Mobility has become ubiquitous in communication. A given. People cannot picture themselves being physically restrained by a location to make a call, send an email, or engage in a chat session. Everyone has their smartphone with them at all times to connect to the world. Moreover, it also keeps people connected to work. The rise of mobile devices and cloud services has created a business communications landscape vastly different from the one at the turn of the century.

 People from across the corporate ladder should take measures to secure their communications.

So, what are the security implications? What was once a limited number of on-premises endpoints that had to be secured against outside attacks and leaks, is now a fleet of devices as big and varied as a company’s workforce. And there is always someone watching.
  • Companies such as Google and Facebook that facilitate much of today’s communications keep stacks of data on users and use it to create behavioral profiles of people. Their end-goal is better-targeted advertising, but it comes at the price of privacy intrusion.
  • Revealed by NSA whistleblower Edward Snowden in 2013, the US, UK, and other allied governments have created worldwide mass surveillance schemes. They gather data about all online user communications, file it, and analyze it, without discriminating between suspects and non-suspects.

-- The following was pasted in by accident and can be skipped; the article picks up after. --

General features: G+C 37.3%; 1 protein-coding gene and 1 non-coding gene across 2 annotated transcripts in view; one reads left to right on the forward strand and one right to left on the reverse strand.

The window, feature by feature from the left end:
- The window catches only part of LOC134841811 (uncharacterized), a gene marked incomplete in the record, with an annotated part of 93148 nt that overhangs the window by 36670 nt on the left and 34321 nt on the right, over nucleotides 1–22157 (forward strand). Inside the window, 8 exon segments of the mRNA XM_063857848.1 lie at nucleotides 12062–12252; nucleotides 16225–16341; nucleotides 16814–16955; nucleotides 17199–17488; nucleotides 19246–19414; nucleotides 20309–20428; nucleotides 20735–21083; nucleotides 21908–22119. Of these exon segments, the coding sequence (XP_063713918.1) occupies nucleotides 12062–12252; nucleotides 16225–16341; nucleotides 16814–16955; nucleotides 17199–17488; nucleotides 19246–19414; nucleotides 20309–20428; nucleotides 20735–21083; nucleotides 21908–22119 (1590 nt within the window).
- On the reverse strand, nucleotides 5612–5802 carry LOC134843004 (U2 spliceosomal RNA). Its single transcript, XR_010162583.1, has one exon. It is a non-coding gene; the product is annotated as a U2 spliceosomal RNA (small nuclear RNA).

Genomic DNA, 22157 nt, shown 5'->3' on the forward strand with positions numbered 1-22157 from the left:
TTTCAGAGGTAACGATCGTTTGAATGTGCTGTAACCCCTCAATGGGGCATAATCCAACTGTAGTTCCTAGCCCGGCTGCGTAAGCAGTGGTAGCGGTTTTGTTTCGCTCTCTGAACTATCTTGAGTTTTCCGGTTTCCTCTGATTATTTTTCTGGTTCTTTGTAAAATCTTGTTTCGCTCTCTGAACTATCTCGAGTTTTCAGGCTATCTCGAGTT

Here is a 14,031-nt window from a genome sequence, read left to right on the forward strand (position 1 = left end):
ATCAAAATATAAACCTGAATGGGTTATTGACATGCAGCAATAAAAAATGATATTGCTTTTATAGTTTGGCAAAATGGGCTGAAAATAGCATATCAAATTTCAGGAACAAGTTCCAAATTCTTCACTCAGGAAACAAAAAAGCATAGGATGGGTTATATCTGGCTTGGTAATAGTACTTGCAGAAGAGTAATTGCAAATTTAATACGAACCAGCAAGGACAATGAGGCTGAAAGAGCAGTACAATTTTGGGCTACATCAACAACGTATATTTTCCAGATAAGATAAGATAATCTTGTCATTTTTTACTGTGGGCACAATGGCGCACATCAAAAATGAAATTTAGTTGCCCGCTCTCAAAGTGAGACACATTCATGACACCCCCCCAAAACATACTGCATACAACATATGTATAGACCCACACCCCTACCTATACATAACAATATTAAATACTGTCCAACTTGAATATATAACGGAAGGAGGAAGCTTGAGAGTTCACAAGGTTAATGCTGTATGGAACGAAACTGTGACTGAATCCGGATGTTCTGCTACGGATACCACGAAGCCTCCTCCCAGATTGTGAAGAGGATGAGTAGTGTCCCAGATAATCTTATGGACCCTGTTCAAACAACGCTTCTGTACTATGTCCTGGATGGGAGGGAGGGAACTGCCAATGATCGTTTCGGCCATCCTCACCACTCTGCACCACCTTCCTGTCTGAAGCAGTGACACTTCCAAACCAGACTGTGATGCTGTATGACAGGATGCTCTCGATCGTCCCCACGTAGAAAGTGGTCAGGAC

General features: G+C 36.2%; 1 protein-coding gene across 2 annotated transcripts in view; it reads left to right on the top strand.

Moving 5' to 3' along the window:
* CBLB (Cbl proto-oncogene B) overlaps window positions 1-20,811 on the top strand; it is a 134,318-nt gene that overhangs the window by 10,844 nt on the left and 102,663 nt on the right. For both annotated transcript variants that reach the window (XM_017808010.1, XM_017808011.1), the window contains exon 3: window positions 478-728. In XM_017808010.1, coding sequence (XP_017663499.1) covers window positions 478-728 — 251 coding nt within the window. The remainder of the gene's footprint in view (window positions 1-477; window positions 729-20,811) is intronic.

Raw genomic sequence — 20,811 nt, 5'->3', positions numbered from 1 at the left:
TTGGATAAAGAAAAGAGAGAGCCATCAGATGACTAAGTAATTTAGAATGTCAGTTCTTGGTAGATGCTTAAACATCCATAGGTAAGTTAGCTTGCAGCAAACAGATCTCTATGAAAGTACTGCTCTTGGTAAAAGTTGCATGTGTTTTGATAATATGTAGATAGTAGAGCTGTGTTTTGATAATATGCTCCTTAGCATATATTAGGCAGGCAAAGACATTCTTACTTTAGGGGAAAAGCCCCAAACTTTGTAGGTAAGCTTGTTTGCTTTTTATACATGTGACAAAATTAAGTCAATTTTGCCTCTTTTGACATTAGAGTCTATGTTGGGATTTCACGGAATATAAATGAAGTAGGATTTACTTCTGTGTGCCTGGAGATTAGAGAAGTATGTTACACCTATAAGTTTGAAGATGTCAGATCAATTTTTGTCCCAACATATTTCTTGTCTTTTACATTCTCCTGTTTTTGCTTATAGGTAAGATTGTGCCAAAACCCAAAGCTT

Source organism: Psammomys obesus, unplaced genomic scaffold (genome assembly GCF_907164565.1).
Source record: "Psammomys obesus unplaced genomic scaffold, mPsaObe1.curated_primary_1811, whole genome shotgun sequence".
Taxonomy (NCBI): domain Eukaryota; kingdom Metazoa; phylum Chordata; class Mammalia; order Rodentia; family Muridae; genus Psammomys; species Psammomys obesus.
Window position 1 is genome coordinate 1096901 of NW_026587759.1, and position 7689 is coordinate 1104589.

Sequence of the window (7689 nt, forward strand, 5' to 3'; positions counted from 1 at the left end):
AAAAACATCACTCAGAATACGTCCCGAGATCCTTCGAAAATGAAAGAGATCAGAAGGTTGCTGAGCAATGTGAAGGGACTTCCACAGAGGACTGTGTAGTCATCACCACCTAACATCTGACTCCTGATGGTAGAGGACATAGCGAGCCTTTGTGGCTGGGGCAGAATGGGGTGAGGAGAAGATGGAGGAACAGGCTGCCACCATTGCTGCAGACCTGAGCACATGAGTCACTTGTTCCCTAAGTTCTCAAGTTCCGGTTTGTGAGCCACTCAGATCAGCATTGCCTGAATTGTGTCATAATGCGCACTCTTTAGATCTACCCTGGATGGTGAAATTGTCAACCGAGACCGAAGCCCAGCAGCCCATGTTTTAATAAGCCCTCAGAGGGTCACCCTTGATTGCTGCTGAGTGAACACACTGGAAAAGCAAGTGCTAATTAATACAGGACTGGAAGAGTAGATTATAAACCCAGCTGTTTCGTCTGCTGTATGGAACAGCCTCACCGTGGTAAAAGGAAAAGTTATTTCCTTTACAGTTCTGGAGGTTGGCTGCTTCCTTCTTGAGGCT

• The more recent FBI leaks provide a glimpse into the targeted surveillance arsenal of a top intelligence agency. The techniques used by the Bureau include zero-day exploits, malware attacks, and online hacking, which are capable of turning any smartphone or TV into a spying device, listening and watching the target’s every move.
  • The techniques listed above are not the exclusive domain of governments and law enforcement. Cyber criminals have access to the same technology and use it to make a hefty profit off of breached personal and corporate records.

A private individual may argue their communications are of little importance. The old “I have nothing to hide, therefore I have nothing to worry about” argument. But a company cannot afford that way of thinking. In high-stake industries, information is a valuable commodity. A failure to protect information can have catastrophic consequences for business. Imagine a competitor getting hold of your trade secrets or plans?

A data leak is just as likely to take place through the device of an executive on a trip abroad, as it is to happen via the malware infected smartphone of an employee. To prevent this, people from across the corporate ladder should take measures.



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